I’m finally back from my stint in North Carolina for Automotive Traveler, and before the deluge of catch-up work begins, I’d like to mention some of the state’s cultural delights, because yes, there are some.
First up has to be the Southern Highland Craft Guild and their great Folk Art Centers along the Blue Ridge Parkway. They are a true delight for those who enjoy stunning artwork made by Appalachian craftspeople, and they’re also a fitting accompaniment to the breathtaking Parkway views across the Blue Ridge Mountains.
There are two Folk Art Centers along the route that I took in my road trip from just below Asheville to the Boone/Banner Elk/Blowing Rock area. I visited the main one, which claims to be the “oldest continuously operating craft shop in the nation” (there is a more seasonal one in the Moses Cone mansion up in Blowing Rock.)
The Center was full of a huge variety of crafts: weaving, pottery, brooms, glassware, basketry, quilts, woodwork, jewelry and furniture. How I got out of there without a totally flat wallet, I do not know. There were also local craftspeople giving demonstrations — a woodworker and broom-maker the day that I was there. They patiently answered all sorts of questions and showed us the intricacies of making well-designed and beautiful objects.
There is also a permanent gallery of handmade works, many of them antique, and a research library.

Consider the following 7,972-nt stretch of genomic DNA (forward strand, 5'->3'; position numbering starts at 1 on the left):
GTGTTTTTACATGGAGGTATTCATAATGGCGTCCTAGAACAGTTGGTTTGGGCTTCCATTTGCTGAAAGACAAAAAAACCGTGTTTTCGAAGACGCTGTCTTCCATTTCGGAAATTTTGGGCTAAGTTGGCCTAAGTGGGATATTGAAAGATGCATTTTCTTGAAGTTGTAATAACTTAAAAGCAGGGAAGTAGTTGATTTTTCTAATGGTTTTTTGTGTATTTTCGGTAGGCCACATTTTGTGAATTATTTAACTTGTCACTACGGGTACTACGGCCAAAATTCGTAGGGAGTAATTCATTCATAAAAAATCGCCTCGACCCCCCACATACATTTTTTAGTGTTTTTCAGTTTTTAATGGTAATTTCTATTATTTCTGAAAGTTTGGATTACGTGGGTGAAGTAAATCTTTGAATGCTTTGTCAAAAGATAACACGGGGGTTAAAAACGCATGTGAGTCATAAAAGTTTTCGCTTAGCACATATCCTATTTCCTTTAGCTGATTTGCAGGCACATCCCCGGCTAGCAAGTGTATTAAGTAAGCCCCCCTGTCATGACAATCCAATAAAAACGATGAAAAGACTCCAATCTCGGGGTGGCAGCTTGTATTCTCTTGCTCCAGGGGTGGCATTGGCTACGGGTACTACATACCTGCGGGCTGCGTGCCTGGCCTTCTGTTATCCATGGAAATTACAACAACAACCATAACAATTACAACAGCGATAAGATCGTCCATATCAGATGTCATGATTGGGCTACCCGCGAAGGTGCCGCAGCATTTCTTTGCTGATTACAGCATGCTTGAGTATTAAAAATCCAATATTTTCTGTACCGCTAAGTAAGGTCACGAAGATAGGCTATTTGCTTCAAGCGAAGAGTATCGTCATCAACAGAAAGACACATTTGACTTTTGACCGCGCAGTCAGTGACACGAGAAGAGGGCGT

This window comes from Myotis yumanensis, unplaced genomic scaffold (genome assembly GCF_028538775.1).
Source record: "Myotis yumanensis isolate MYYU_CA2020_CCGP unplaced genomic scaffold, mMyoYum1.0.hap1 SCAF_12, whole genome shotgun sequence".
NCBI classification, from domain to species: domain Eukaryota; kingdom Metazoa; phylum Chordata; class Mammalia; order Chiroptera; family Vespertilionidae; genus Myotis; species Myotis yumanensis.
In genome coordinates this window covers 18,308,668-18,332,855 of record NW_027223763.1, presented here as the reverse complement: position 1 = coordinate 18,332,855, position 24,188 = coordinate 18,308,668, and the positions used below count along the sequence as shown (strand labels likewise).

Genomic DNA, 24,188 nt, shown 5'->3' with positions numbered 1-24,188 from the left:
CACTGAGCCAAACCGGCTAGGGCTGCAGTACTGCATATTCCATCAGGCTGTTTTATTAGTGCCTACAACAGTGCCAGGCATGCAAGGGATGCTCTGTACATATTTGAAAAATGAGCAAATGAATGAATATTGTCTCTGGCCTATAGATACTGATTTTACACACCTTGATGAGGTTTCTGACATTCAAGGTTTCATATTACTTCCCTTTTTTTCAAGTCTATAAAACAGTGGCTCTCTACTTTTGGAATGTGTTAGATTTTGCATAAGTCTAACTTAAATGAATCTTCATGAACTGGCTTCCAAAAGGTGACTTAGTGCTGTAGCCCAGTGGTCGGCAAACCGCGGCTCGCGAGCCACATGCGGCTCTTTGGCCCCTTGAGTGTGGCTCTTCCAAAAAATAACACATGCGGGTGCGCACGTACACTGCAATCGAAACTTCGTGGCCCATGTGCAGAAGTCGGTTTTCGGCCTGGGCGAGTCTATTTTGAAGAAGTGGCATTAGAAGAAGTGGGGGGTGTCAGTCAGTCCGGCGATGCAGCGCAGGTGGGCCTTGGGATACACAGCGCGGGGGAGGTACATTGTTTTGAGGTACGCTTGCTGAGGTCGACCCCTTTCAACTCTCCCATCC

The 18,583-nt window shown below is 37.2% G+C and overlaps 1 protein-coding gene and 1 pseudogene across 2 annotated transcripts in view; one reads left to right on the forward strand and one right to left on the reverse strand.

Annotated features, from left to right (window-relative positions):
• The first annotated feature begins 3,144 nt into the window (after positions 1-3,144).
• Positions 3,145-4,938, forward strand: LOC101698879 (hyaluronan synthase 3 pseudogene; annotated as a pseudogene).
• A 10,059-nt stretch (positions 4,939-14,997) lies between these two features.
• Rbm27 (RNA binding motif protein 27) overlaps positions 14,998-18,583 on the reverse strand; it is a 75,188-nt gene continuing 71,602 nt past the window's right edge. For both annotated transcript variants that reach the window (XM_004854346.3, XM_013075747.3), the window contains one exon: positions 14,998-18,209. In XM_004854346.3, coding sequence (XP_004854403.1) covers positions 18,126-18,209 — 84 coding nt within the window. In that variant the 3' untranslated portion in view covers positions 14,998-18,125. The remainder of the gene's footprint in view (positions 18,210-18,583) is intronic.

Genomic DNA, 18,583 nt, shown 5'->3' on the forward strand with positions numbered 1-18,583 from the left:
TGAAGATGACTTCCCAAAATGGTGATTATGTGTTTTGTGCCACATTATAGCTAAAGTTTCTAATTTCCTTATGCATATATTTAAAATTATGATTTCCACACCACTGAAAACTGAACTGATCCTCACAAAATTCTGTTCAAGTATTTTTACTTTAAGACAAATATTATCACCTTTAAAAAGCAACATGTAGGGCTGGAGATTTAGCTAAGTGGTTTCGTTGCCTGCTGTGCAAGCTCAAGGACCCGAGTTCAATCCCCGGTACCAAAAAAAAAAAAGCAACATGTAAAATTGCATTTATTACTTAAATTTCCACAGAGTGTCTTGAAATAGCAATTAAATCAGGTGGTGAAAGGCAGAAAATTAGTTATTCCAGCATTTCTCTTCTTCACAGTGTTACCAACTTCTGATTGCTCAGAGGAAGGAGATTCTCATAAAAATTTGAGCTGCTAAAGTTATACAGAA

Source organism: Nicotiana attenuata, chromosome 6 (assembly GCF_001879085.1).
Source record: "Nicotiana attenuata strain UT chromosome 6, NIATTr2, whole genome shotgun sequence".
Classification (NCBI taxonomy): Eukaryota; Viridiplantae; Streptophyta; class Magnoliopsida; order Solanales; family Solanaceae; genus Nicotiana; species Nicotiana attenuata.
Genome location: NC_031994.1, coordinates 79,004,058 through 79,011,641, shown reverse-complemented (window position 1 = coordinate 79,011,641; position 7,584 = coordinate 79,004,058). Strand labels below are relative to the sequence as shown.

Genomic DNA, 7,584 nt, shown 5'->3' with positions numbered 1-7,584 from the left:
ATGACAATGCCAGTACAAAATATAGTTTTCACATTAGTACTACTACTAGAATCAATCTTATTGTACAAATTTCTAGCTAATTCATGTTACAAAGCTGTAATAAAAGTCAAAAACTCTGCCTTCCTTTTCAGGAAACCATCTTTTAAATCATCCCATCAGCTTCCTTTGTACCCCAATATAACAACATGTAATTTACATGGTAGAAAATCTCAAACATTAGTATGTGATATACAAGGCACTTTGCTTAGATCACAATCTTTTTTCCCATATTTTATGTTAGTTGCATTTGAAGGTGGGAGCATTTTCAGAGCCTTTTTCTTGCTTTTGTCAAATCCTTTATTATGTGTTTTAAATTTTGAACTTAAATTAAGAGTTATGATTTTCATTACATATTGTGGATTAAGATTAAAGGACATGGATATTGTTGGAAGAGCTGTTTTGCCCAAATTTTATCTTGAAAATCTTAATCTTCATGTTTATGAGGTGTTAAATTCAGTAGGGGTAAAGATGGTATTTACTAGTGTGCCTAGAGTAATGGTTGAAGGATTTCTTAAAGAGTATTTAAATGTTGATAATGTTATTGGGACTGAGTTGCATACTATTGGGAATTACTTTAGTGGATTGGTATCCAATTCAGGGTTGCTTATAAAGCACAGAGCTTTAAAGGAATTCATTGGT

As with other unique U.S. handicrafts like the famous South Carolina lowlands/Gullah basketry, furniture by the Shakers or the Gee’s Bend quilts, something that used to be just considered useful at best and denigrated as “poor people’s stuff” at worst is now certainly getting long-deserved recognition for artistry.
Western Carolina University in particular has been instrumental in the craft revival that has elevated these works to art gallery level (and commensurate prices, in some cases.)
I found a lot of cultural delights in North Carolina in between my NASCAR fun and games; the Levine Museum of the New South and a fun Friday night art gallery crawl in Charlotte, the National Historic Site home of author and poet Carl Sandburg in Flat Rock, staying in an 1820s log cabin at the Mast Farm Inn in tiny Valle Crucis and yes, even seeing one of the first mechanical chicken-pluckers and a moonshine still at the Wilkes Heritage Museum.
Unfortunately I had an interview with NASCAR driver Kasey Kahne and missed a huge annual fiddling and bluegrass musical event; the Fiddler’s Grove Festival on Memorial Day weekend. Rats.
The North Carolina wine trail wasn’t on my list of things to see, but I have an alternative. It’s kinda fun to know that one of the original stock car drivers who also ran moonshine away from the federal revenuers (Junior Johnson) is now involved with the legal creation of Catdaddy Moonshine in North Carolina through Piedmont Distillers.
Yep, he used to run ‘shine and now he helps make it, plus I saw a highway sign right across from his house that touts a local vineyard.
What a country.
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